LAST WEEK IN COURT

REFLECTION FROM A WATCHER

Orders of protections are being used punitively. During our shift, we watched a man essentially lose his home, and consequently his chances of receiving the state ID that had been mailed to him and landing one of the jobs he’s been applying for, because the full order of protection requested by the ADA and granted by the judge — despite the man’s Legal Aid attorney arguing that 1. he had no record, 2. he’d never even seen the man he was accused of assaulting (in the third degree) before because 3. they live on different floors of the same shelter and 4. he said he’d been acting in self-defense when the alleged assault took place  — prevents him from returning to his place of residence. The Legal Aid attorney asked for a limited order of protection, but Judge Darkeh granted a full order of protection. What’s going to happen to this man? I guess he’s supposed to feel lucky the ADA consented to his release on his own recognizance. But until his case is heard on October 18, a full 38 days after his arraignment, what is he supposed to do? Where is he supposed to go? (And why do we never give the same weight to the defendant’s response to the allegations against them as we do to those making the allegations? Like how police officers have a lot more leeway to act in self-defense than, say, a person of color living in a men’s shelter?)

If all Watchers aren’t talking to the public defenders, I’d recommend it. We spoke with them at the beginning of our shift, to let them know we were present and to ask them for information we couldn’t get from the court — for example, the names of the two female ADAs. One was Jones — “Cory,” per an NYC citywide payroll document for fiscal year 2016 — the other they didn’t know, and of course if she ever identified herself it was impossible to hear in the courtroom. It’s always impossible to hear everything. But the public defenders, who this evening were all Legal Aid Society lawyers, answered all the questions they could, and some even tried to speak more loudly and clearly. They are the only officials in the courtroom who seem to care one iota about the defendants: how bail and orders of protection might affect their clients; how things like typos, missing information in reports, and even weirdly stapled paperwork needed to be addressed right away — trying to rectify mistakes in their records their clients might not even have been aware of, but which could have serious consequences. They’re also the only ones who acknowledge what a byzantine nightmare the criminal justice system actually is. It makes me wonder how the people charged with enforcing the laws really feel about their work upholding the system.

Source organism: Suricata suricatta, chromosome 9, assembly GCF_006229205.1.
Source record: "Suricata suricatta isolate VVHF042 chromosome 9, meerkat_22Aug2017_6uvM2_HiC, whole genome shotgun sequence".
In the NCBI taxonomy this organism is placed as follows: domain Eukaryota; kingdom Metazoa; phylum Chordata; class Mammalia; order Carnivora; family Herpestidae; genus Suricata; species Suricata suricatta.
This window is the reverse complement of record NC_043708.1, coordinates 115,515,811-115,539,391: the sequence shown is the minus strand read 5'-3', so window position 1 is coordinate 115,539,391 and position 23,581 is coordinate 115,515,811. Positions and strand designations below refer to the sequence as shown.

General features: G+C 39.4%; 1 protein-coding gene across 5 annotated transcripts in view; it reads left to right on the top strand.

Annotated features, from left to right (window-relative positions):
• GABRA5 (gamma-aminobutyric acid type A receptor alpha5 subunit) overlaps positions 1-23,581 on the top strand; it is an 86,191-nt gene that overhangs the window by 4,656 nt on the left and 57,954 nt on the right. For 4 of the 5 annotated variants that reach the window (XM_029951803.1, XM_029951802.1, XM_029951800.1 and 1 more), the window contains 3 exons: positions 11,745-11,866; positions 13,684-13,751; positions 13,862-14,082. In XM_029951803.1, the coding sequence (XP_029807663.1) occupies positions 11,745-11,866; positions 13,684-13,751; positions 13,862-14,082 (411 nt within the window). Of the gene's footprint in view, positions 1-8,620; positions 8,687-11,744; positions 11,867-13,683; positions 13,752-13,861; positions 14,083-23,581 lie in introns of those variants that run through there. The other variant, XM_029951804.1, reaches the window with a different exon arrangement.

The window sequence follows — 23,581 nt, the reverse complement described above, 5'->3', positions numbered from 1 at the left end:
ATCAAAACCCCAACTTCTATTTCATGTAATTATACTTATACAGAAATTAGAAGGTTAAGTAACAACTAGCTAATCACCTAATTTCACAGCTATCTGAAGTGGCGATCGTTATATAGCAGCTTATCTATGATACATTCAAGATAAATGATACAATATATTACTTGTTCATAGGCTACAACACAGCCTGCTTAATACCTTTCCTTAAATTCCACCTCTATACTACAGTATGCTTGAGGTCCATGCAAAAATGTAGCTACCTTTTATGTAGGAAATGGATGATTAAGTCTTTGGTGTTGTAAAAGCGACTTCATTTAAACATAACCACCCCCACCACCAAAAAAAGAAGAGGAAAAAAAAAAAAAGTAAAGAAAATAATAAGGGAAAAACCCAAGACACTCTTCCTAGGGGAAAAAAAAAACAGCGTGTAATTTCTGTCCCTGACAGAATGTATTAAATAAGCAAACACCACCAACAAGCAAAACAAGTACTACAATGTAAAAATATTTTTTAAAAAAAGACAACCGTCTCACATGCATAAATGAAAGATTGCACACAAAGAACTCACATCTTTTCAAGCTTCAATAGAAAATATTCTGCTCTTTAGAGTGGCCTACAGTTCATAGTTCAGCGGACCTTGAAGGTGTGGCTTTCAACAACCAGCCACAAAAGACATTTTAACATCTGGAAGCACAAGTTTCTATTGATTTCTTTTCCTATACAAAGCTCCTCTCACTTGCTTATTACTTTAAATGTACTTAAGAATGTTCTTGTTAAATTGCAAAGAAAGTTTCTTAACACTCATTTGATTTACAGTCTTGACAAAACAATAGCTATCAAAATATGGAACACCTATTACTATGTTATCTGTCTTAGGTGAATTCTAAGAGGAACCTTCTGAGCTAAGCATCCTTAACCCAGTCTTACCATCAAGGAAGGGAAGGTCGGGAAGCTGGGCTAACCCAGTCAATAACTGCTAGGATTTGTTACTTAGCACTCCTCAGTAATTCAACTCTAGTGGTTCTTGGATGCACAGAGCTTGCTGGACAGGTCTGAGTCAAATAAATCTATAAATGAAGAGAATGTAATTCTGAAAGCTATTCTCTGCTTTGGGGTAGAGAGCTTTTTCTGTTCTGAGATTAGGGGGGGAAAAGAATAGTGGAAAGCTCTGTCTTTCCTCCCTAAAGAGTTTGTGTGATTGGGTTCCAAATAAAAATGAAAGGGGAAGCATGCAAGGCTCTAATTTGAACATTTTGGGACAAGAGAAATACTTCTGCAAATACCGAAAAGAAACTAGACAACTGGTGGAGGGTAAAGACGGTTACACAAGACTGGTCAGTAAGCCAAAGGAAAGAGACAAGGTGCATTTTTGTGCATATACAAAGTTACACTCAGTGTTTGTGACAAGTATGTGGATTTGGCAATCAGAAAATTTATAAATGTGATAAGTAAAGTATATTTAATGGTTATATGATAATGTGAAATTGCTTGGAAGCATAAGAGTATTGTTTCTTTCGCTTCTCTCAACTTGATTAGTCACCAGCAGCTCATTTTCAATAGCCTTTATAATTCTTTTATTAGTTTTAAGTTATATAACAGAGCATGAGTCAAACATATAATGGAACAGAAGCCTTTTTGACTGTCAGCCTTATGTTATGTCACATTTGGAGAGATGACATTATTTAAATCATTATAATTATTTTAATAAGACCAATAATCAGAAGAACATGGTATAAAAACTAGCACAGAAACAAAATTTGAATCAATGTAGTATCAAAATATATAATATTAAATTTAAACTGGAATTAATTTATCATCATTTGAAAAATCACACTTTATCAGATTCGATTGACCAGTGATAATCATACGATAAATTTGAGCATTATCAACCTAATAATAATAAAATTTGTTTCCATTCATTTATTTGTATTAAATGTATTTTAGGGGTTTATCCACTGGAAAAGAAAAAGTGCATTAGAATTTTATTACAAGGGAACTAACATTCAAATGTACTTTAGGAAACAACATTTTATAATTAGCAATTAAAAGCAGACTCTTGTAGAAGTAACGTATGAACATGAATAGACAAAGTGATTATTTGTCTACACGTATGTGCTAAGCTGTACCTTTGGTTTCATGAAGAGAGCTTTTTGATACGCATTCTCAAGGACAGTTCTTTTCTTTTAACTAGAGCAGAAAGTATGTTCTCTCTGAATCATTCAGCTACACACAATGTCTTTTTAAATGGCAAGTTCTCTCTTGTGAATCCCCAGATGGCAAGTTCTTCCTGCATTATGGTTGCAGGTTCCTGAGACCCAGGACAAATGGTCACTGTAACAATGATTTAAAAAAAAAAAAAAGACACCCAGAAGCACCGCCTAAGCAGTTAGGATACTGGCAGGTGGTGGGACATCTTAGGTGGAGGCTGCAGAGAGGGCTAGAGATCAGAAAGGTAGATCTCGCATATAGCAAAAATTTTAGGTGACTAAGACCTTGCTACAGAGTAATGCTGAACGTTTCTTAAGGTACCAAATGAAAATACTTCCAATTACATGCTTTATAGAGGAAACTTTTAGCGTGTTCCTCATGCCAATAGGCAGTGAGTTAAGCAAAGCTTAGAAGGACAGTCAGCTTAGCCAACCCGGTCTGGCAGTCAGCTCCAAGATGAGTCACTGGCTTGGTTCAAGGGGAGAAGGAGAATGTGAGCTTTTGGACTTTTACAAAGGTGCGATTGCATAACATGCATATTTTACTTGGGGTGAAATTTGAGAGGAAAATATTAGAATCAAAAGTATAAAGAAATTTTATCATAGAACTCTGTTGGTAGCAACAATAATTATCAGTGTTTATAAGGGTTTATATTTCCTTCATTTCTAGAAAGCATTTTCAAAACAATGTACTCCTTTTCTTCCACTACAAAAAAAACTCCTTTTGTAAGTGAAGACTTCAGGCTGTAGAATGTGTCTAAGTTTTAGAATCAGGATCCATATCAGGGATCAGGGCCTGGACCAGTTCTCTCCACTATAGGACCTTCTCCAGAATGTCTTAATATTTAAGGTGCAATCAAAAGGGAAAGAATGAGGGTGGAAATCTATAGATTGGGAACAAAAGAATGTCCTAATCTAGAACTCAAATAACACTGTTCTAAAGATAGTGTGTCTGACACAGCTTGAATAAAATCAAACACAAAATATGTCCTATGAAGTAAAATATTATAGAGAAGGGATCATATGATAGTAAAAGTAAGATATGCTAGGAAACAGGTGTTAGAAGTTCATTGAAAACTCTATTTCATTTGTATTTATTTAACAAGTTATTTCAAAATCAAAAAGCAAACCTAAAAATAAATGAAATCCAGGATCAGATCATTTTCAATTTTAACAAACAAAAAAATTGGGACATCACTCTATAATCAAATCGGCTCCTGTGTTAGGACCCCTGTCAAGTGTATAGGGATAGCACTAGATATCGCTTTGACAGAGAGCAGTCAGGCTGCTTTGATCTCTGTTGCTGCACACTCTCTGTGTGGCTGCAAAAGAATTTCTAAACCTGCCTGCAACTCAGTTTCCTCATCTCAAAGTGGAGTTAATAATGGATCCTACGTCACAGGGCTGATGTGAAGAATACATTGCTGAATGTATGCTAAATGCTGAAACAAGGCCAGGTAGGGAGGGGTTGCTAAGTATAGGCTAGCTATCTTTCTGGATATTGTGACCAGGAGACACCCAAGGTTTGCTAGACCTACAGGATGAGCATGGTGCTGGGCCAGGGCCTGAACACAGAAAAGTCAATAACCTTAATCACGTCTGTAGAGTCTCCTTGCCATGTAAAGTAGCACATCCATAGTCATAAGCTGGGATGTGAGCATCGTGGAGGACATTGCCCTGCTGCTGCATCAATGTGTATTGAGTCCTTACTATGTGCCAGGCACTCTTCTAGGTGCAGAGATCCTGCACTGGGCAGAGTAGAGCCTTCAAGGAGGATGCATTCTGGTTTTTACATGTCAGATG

Every shift makes me sadder and angrier. I feel deep relief when anyone is in the audience (“audience” is a macabre semantic choice) waiting for a defendant. People who’ve been ROR’ed or released on bail sit in the front row, awaiting their paperwork, having to put on their belts and relace their shoes, and I just want them to be able to stop feeling like they’re on display. Everyone who’s flown commercially in the past 17 years has experienced the now-banal loss of dignity going through the screening process — at best, having to remove your shoes, go through a full-body scanner and/or be patted down; at worst, be sexually assaulted and humiliated. Imagine being the only one in the room who has to put themselves back together while other people chat and joke about how “you really have to try to get arrested in weather like last night’s.” Why does our definition of justice require ritual humiliation?